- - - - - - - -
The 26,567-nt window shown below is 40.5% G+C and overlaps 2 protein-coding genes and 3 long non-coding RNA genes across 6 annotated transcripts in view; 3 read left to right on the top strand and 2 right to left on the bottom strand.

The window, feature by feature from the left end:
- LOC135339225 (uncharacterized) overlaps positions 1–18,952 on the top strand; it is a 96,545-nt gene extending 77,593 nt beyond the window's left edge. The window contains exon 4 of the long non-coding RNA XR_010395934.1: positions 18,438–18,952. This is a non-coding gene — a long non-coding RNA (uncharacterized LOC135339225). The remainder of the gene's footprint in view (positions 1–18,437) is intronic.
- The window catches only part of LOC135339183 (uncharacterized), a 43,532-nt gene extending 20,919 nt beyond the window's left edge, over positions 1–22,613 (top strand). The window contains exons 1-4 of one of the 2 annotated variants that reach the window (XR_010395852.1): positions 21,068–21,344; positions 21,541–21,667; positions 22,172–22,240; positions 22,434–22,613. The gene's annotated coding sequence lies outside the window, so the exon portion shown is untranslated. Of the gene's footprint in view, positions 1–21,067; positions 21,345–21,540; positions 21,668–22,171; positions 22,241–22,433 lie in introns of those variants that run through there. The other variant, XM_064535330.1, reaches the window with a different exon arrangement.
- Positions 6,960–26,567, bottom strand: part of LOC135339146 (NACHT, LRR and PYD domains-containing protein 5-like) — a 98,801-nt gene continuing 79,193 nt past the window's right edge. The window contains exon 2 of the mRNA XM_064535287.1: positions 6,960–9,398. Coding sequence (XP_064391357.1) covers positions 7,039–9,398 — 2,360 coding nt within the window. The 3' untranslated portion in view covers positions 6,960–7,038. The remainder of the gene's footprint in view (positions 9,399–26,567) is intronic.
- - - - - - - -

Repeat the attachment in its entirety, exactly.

The 26,567-nt window shown below is 40.5% G+C and overlaps 2 protein-coding genes and 3 long non-coding RNA genes across 6 annotated transcripts in view; 3 read left to right on the top strand and 2 right to left on the bottom strand.

The window, feature by feature from the left end:
- LOC135339225 (uncharacterized) overlaps positions 1–18,952 on the top strand; it is a 96,545-nt gene extending 77,593 nt beyond the window's left edge. The window contains exon 4 of the long non-coding RNA XR_010395934.1: positions 18,438–18,952. This is a non-coding gene — a long non-coding RNA (uncharacterized LOC135339225). The remainder of the gene's footprint in view (positions 1–18,437) is intronic.
- The window catches only part of LOC135339183 (uncharacterized), a 43,532-nt gene extending 20,919 nt beyond the window's left edge, over positions 1–22,613 (top strand). The window contains exons 1-4 of one of the 2 annotated variants that reach the window (XR_010395852.1): positions 21,068–21,344; positions 21,541–21,667; positions 22,172–22,240; positions 22,434–22,613. The gene's annotated coding sequence lies outside the window, so the exon portion shown is untranslated. Of the gene's footprint in view, positions 1–21,067; positions 21,345–21,540; positions 21,668–22,171; positions 22,241–22,433 lie in introns of those variants that run through there. The other variant, XM_064535330.1, reaches the window with a different exon arrangement.
- Positions 6,960–26,567, bottom strand: part of LOC135339146 (NACHT, LRR and PYD domains-containing protein 5-like) — a 98,801-nt gene continuing 79,193 nt past the window's right edge. The window contains exon 2 of the mRNA XM_064535287.1: positions 6,960–9,398. Coding sequence (XP_064391357.1) covers positions 7,039–9,398 — 2,360 coding nt within the window. The 3' untranslated portion in view covers positions 6,960–7,038. The remainder of the gene's footprint in view (positions 9,399–26,567) is intronic.